I thought I'd start my Miserly March Thrifty Thursday tips with the thing I do the most to save money ...... and that is to use my freezer to it's capacity.
Any freezer works best and uses less electricity if it is as full as possible. If you have huge air spaces that is what you are paying to freeze ..... air, and you can't eat air. The minute you open the lid or door you let all your nice frozen air escape and let new room temperature air in so when you close the lid the freezer has to spring to life to chill it all down again. So it really makes sense to have your freezer as full as possible all the time.
If you don't have much money to fill the freezer all in one go, think how you can fill the space. I always keep all my freezer blocks in the freezer ready for use. If the freezer was pretty empty I would put my freezer bags in there too, then they are always nicely chilled for when you need them to take them shopping or on family days out.
If you want to fill your freezer with edible things, buy lots of cheap loaves and work your way through them in the order you buy them, double wrapped they will last a few months and not lose any freshness. I always have a sliced loaf in the freezer even though I make my own bread usually, sometimes I just really fancy my favourite seeded commercial made loaf. Because I only have it now and then when I buy a new loaf I open the bag, loosen the slices slightly then refasten excluding all the air and then pop it in the freezer. Because the slices are not so tightly packed I can take one slice at a time out whenever I feel the urge.
The first three photos show what I do when I find offers in the supermarkets, I buy in bulk and then as soon as I get home, repack into individual portions. Although there are two of us I still package everything singularly, after all sometimes we may have different meals or one of us may be away, sometimes we have guests and so would need more than two portions, packed in ones you can take out exactly what you need. I use 'easy-leave' that I bought from Lakeland a couple of years ago, it has lasted and lasted, but you can help yourself to a couple of extra bags when you are weighing out your fruit and veggies at the supermarket and cut them into sheets, It is exactly the same type of plastic. If you don't like plastic use greaseproof paper or the wrappers from the insider of cereal cartons, or simply whatever you have that won't stick to your food.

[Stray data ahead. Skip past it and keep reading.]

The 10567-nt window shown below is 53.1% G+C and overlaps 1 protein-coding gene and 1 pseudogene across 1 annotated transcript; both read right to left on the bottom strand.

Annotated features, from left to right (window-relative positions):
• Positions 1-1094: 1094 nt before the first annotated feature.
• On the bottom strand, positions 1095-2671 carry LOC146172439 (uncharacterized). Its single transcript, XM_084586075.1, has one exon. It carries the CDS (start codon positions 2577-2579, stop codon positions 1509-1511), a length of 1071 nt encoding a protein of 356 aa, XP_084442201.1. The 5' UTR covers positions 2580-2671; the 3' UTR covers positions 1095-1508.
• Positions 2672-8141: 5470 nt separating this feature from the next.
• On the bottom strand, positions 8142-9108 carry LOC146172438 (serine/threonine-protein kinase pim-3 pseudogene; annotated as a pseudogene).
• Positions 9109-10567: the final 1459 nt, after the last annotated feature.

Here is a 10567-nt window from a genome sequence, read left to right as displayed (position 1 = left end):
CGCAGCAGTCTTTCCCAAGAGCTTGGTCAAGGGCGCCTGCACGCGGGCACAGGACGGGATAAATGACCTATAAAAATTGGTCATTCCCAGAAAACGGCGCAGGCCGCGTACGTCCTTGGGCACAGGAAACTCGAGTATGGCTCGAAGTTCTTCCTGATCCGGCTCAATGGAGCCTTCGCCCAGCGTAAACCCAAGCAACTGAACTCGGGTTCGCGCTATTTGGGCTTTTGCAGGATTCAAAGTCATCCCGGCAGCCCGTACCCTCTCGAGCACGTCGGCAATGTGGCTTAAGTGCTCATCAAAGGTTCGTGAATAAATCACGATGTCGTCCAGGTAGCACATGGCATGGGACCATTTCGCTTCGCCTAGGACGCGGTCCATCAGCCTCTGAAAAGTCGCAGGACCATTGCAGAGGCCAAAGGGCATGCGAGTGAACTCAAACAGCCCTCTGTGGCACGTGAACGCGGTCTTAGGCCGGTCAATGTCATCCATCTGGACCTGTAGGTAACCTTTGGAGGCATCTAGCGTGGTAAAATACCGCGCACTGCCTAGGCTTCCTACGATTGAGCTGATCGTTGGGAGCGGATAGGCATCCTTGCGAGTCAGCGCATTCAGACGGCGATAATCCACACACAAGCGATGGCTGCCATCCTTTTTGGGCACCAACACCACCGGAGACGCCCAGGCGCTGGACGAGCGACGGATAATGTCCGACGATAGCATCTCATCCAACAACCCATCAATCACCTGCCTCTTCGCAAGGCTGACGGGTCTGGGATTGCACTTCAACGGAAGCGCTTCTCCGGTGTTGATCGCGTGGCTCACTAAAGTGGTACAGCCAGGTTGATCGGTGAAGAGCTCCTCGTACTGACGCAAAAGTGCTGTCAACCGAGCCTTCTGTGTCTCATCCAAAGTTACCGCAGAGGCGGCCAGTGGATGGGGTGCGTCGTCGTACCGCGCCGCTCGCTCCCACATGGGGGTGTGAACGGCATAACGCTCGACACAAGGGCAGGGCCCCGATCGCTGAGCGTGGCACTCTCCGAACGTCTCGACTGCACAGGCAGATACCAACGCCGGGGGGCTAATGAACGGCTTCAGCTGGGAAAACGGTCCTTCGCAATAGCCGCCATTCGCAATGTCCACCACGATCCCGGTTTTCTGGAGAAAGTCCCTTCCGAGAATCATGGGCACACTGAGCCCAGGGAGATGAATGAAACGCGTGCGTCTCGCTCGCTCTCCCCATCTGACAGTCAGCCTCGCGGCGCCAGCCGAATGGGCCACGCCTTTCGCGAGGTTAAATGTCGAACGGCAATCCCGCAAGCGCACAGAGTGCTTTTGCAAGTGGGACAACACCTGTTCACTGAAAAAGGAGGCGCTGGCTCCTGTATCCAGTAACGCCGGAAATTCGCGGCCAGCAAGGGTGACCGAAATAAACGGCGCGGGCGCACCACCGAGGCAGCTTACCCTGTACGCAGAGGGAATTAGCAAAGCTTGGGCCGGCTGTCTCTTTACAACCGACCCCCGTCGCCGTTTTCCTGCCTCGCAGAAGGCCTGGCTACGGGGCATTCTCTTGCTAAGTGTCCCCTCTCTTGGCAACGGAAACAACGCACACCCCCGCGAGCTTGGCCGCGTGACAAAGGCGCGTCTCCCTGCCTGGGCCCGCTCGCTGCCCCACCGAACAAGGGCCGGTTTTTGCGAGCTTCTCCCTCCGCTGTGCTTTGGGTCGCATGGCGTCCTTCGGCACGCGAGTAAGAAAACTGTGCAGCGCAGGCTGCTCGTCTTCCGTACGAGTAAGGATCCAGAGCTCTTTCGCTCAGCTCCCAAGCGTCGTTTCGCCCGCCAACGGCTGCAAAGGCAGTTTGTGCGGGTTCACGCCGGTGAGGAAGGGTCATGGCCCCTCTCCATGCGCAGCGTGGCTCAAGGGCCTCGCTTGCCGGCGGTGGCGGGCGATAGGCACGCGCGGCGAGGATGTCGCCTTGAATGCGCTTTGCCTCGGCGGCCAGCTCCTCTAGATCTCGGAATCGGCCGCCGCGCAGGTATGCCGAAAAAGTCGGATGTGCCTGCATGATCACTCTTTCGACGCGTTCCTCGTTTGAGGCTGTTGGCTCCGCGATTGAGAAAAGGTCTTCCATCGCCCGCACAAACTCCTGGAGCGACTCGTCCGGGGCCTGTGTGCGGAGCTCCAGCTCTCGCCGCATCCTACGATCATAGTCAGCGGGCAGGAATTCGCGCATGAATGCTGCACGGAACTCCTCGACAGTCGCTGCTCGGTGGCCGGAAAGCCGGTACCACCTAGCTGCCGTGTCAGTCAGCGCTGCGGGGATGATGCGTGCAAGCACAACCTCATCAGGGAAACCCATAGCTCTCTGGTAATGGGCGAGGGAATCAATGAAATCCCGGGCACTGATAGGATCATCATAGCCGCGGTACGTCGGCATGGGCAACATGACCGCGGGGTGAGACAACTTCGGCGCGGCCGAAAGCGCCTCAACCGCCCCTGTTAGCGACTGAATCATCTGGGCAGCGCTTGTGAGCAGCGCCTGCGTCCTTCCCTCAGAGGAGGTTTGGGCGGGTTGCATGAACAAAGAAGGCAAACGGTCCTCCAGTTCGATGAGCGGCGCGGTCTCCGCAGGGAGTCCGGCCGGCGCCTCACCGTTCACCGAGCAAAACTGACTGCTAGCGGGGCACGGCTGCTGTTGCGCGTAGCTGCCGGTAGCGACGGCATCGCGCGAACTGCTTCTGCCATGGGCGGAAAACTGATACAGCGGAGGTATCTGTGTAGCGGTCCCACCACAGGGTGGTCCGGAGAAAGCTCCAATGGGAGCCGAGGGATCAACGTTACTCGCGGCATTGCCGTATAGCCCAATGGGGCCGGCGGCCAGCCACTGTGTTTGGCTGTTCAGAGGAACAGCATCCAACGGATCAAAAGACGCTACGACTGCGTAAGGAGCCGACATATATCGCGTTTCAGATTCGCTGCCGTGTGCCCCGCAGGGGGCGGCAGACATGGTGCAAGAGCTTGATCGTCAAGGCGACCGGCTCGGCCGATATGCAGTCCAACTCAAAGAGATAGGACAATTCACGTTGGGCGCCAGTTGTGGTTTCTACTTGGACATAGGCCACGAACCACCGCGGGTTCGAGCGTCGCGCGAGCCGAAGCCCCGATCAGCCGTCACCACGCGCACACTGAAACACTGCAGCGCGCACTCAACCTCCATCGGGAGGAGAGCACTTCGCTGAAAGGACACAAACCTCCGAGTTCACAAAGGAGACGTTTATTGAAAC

Once wrapped I put everything into large freezer proof boxes and label with one of the labels cut from the food wrapper. This usually gives you all the information about the product plus an approximate date of when you froze it. The square and rectangular boxes stack nicely in the freezer (I have a large chest freezer). If you have drawers or a smaller freezer you could just as easily put all your individually wrapped items into a strong plastic bag as this would take up less room.
Something I've started doing recently whenever I buy bread rolls from the shop is to separate them and pop them all into a freezer box, that way there is never one sad roll left to go stale in the bread bin, you simply take out the number you want for any meal. Similarly we freeze crumpets and sliced bagels ready for when you want just half a bagel with your morning coffee.
It's not just big things that I freeze, any leftovers are popped into their own boxes too.
Here is half a pack of mushrooms, I'm not really keen on mushrooms unless they disguised in a sauce but Lovely Hubby enjoys them with his steaks and salads, so usually there is half a carton over when he has had a meal and rather than making him eat them meal after meal I will simply slice them and pop them straight into the freezer while they are nice and fresh. They take minutes to defrost and this is also a good way to use up a 'yellow sticker' bargain if you've been lucky enough to nab one.
Sometimes you can purposely make lots of something to put in the freezer, my regular Scone making sessions are one such event. Once I have rolled out the dough and cut the scones to size they are open frozen before being put into boxes and stacked in the freezer. Then whenever we fancy a scone and the oven is on for something else we can take however many we need straight from the freezer, brush them with milk and bake, they take about 5-10 minutes longer than baking from fresh but rise and turn out exactly the same.